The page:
The notion of diffusional screening was introduced and poten-tially explains why large numbers of capillaries result in reducedefficiency. Central capillaries are often ‘shielded’ from oxygen andsubsequently contribute little to the total oxygen flux of a villus.We have shown that intravillous diffusional screening leads to ameasurable effect upon the oxygen uptake of the system. Ifoxygen fluxes calculated for isolated single capillaries (whichwe called isolated capillary flux) are compared with simulatedoxygen fluxes, screening effects are easily highlighted. Thescreening factor, Z, is our measure of how ‘‘shielded’’ a capillaryis by other capillaries in the same villus. Capillaries experiencingno diffusional screening have Z¼ 1, which decreases to zero forcapillaries that are completely shielded from oxygen by otherperipheral capillaries within a villus. It is believed that clinicalcomplications that affect capillary vascular structure will lead to ameasurable effect upon oxygen transport efficiency. The clinicaleffects of diffusion screening are to be investigated in future work.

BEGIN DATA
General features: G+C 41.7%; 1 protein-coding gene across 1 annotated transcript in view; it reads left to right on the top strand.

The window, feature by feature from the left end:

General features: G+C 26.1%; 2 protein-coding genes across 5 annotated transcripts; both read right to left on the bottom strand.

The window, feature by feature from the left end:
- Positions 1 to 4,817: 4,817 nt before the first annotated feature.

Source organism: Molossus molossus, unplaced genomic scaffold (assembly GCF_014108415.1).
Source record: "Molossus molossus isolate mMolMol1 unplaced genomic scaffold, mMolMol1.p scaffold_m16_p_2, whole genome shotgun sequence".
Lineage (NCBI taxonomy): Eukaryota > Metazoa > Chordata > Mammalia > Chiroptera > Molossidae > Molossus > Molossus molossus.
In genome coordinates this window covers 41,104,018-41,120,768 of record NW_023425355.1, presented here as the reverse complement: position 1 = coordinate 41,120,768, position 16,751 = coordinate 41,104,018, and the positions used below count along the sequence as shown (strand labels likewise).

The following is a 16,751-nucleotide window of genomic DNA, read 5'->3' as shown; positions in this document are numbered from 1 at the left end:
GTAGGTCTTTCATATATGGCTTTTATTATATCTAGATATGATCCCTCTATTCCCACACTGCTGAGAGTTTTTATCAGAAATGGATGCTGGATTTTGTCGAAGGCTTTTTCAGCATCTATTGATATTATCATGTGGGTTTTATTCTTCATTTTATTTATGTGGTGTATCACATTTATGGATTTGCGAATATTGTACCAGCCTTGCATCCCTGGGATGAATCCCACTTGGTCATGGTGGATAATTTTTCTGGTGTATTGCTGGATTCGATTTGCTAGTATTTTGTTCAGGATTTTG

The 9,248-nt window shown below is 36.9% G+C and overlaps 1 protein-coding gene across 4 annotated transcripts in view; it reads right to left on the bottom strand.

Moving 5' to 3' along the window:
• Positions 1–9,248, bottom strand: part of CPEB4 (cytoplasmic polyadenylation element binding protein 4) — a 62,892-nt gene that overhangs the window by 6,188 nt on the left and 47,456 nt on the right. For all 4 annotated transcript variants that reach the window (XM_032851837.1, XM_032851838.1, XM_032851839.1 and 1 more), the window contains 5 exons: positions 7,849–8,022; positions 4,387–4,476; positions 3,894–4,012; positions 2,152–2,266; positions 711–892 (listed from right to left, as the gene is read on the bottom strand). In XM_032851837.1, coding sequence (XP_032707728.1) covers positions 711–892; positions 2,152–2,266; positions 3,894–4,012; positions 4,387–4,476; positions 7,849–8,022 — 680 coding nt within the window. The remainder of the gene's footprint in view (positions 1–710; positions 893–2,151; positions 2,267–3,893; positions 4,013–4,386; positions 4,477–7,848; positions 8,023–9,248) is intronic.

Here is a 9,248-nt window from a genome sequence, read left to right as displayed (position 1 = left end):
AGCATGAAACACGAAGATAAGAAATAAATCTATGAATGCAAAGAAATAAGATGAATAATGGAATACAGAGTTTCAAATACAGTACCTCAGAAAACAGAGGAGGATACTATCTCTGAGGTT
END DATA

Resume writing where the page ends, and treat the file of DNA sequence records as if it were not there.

In order for oxygen diffusion to be solved a number ofassumptions have to be made that the concentration of oxygenat the villous membrane is constant for as long as it takes thediffusive system to relax and that all fetal capillaries act as perfectoxygen sinks. These assumptions were necessary to create aninitial model, but future work aims to relax them. Although it isnot possible from 2D slices to distinguish between capillaries
Fig. 13. Geometries of some high efficiency villi. The grey shaded area is the intervillous space, the darker grey line the villous membrane and the black areas fetal
capillaries. The white area is the intravillous space, where diffusive oxygen transport is solved. The black scale line is 50 mm.
Fig. 14. Geometries of some low efficiency villi. The scale line is 50 mm.
Table 3E1 efficiencies for the capillaries in Fig. 13.
Villus E1 Harmonic mean boundary
A 0.068 1.48
B 0.059 10.7
C 0.067 4.44
D 0.055 2.17
E 0.084 1.31
Table 4E1 efficiencies for the capillaries in Fig. 14.
Villus E1 Harmonic mean boundary
A 0.0049 4.80
B 0.0069 6.20
C 0.0060 4.96
D 0.0056 6.54
E 0.0032 8.45
J.S. Gill et al. / Journal of Theoretical Biology 291 (2011) 33–4140